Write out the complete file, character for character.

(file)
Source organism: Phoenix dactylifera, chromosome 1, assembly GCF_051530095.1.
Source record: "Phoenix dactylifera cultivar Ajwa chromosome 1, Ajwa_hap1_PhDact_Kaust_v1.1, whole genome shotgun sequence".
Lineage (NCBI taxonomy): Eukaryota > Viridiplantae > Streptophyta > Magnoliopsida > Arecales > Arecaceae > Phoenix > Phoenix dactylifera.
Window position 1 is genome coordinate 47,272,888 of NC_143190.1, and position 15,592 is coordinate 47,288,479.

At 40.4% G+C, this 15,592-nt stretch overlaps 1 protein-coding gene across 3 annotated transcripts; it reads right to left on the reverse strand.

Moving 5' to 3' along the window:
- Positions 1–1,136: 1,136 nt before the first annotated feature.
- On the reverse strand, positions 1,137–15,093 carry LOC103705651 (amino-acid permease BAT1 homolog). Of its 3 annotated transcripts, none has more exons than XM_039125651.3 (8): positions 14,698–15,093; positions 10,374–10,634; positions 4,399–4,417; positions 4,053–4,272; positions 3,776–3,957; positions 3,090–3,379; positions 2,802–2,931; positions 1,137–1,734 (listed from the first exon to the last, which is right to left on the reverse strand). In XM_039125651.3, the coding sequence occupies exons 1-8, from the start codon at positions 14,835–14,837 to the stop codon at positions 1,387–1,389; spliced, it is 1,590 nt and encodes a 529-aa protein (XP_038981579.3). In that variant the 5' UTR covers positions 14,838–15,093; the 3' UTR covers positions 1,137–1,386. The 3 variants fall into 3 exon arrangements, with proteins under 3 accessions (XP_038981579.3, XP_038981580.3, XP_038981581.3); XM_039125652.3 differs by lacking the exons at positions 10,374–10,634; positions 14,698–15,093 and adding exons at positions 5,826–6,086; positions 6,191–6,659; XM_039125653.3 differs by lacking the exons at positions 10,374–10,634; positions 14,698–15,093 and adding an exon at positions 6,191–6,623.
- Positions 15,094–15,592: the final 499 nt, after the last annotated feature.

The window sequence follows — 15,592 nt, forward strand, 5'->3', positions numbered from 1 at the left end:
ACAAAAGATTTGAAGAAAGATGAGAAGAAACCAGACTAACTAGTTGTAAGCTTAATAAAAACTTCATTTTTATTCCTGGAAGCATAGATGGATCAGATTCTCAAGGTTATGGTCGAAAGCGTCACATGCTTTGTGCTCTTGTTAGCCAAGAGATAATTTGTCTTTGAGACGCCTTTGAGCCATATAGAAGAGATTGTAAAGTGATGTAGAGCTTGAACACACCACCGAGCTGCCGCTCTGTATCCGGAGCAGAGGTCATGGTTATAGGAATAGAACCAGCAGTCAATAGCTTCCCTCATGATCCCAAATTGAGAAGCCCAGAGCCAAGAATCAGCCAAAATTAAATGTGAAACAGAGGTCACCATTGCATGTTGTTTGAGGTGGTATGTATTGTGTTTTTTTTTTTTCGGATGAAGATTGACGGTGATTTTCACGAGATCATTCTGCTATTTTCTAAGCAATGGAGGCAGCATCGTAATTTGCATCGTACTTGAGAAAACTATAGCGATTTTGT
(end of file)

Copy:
Source organism: Phoenix dactylifera, chromosome 1, assembly GCF_051530095.1.
Source record: "Phoenix dactylifera cultivar Ajwa chromosome 1, Ajwa_hap1_PhDact_Kaust_v1.1, whole genome shotgun sequence".
Lineage (NCBI taxonomy): Eukaryota > Viridiplantae > Streptophyta > Magnoliopsida > Arecales > Arecaceae > Phoenix > Phoenix dactylifera.
Window position 1 is genome coordinate 47,272,888 of NC_143190.1, and position 15,592 is coordinate 47,288,479.

At 40.4% G+C, this 15,592-nt stretch overlaps 1 protein-coding gene across 3 annotated transcripts; it reads right to left on the reverse strand.

Moving 5' to 3' along the window:
- Positions 1–1,136: 1,136 nt before the first annotated feature.
- On the reverse strand, positions 1,137–15,093 carry LOC103705651 (amino-acid permease BAT1 homolog). Of its 3 annotated transcripts, none has more exons than XM_039125651.3 (8): positions 14,698–15,093; positions 10,374–10,634; positions 4,399–4,417; positions 4,053–4,272; positions 3,776–3,957; positions 3,090–3,379; positions 2,802–2,931; positions 1,137–1,734 (listed from the first exon to the last, which is right to left on the reverse strand). In XM_039125651.3, the coding sequence occupies exons 1-8, from the start codon at positions 14,835–14,837 to the stop codon at positions 1,387–1,389; spliced, it is 1,590 nt and encodes a 529-aa protein (XP_038981579.3). In that variant the 5' UTR covers positions 14,838–15,093; the 3' UTR covers positions 1,137–1,386. The 3 variants fall into 3 exon arrangements, with proteins under 3 accessions (XP_038981579.3, XP_038981580.3, XP_038981581.3); XM_039125652.3 differs by lacking the exons at positions 10,374–10,634; positions 14,698–15,093 and adding exons at positions 5,826–6,086; positions 6,191–6,659; XM_039125653.3 differs by lacking the exons at positions 10,374–10,634; positions 14,698–15,093 and adding an exon at positions 6,191–6,623.
- Positions 15,094–15,592: the final 499 nt, after the last annotated feature.

The window sequence follows — 15,592 nt, forward strand, 5'->3', positions numbered from 1 at the left end:
ACAAAAGATTTGAAGAAAGATGAGAAGAAACCAGACTAACTAGTTGTAAGCTTAATAAAAACTTCATTTTTATTCCTGGAAGCATAGATGGATCAGATTCTCAAGGTTATGGTCGAAAGCGTCACATGCTTTGTGCTCTTGTTAGCCAAGAGATAATTTGTCTTTGAGACGCCTTTGAGCCATATAGAAGAGATTGTAAAGTGATGTAGAGCTTGAACACACCACCGAGCTGCCGCTCTGTATCCGGAGCAGAGGTCATGGTTATAGGAATAGAACCAGCAGTCAATAGCTTCCCTCATGATCCCAAATTGAGAAGCCCAGAGCCAAGAATCAGCCAAAATTAAATGTGAAACAGAGGTCACCATTGCATGTTGTTTGAGGTGGTATGTATTGTGTTTTTTTTTTTTCGGATGAAGATTGACGGTGATTTTCACGAGATCATTCTGCTATTTTCTAAGCAATGGAGGCAGCATCGTAATTTGCATCGTACTTGAGAAAACTATAGCGATTTTGT